My central interest in returning to my dissertation is in what happens in public policy settings when computers (formally, ICTs or information and communication technologies) are deployed in new ways, specifically whether the adoption of new technologies transforms the policy process itself. We have a long experience with the application of computer technology in government settings, but questions continue to arise. And the question itself has transformed: from an era of e-government a decade ago when the questions were principally managerial and technical, the issue is now framed in terms of new Web 2.0 technologies and whether they represent transformational technologies (Mergel, Schweik and Fountain, 2009).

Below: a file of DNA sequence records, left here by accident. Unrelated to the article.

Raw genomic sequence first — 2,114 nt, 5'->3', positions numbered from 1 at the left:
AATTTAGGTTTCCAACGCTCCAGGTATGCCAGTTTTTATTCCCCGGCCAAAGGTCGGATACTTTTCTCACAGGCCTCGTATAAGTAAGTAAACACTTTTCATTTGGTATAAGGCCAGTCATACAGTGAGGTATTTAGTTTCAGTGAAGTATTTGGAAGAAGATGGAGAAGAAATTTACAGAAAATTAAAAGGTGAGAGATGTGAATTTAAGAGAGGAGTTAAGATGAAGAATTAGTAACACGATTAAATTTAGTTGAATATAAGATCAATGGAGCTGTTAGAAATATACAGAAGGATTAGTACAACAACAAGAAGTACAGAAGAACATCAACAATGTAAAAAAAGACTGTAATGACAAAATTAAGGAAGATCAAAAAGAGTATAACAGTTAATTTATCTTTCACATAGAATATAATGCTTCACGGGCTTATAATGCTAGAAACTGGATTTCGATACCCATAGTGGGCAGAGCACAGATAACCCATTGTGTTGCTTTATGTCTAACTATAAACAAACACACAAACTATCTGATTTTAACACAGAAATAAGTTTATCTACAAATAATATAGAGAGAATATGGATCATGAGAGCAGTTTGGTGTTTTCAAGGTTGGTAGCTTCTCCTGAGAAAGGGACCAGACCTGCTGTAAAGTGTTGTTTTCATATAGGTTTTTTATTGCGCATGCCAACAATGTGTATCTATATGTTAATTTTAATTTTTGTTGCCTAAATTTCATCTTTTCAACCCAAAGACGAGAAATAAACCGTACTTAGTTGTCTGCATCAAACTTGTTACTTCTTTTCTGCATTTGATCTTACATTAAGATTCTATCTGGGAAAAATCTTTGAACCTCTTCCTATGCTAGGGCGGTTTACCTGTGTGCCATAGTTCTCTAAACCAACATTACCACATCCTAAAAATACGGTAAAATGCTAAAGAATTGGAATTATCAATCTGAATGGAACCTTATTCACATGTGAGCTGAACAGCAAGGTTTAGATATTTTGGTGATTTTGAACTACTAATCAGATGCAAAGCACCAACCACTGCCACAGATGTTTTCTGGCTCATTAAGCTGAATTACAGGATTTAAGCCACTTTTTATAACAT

As my doctoral program prior to 2003 was a “special arrangement – interdisciplinary Ph.D.” program, there was no set departmental requirements that determine the format and content of the candidacy examination. To get through this process, I had to invent and defend the proposal for what the ‘comps’ would look like.